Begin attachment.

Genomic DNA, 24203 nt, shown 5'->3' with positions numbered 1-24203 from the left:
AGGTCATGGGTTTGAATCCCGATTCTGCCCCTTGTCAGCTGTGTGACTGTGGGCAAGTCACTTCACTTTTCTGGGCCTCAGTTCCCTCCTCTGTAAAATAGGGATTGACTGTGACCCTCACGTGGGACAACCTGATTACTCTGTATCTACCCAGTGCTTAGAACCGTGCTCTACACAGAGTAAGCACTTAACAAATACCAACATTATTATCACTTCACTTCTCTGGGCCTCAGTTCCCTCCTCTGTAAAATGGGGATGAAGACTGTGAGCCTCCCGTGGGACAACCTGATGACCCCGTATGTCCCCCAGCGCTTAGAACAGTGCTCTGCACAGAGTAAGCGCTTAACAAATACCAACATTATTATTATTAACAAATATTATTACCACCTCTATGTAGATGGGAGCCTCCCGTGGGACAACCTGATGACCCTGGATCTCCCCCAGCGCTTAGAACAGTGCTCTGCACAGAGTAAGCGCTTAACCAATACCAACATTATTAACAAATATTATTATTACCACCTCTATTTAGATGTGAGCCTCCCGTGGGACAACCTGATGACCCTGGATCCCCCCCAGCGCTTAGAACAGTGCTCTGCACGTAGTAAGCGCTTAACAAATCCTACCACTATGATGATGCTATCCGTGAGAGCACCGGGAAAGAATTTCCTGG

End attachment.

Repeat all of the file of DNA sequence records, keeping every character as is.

Genomic DNA, 24203 nt, shown 5'->3' with positions numbered 1-24203 from the left:
AGGTCATGGGTTTGAATCCCGATTCTGCCCCTTGTCAGCTGTGTGACTGTGGGCAAGTCACTTCACTTTTCTGGGCCTCAGTTCCCTCCTCTGTAAAATAGGGATTGACTGTGACCCTCACGTGGGACAACCTGATTACTCTGTATCTACCCAGTGCTTAGAACCGTGCTCTACACAGAGTAAGCACTTAACAAATACCAACATTATTATCACTTCACTTCTCTGGGCCTCAGTTCCCTCCTCTGTAAAATGGGGATGAAGACTGTGAGCCTCCCGTGGGACAACCTGATGACCCCGTATGTCCCCCAGCGCTTAGAACAGTGCTCTGCACAGAGTAAGCGCTTAACAAATACCAACATTATTATTATTAACAAATATTATTACCACCTCTATGTAGATGGGAGCCTCCCGTGGGACAACCTGATGACCCTGGATCTCCCCCAGCGCTTAGAACAGTGCTCTGCACAGAGTAAGCGCTTAACCAATACCAACATTATTAACAAATATTATTATTACCACCTCTATTTAGATGTGAGCCTCCCGTGGGACAACCTGATGACCCTGGATCCCCCCCAGCGCTTAGAACAGTGCTCTGCACGTAGTAAGCGCTTAACAAATCCTACCACTATGATGATGCTATCCGTGAGAGCACCGGGAAAGAATTTCCTGG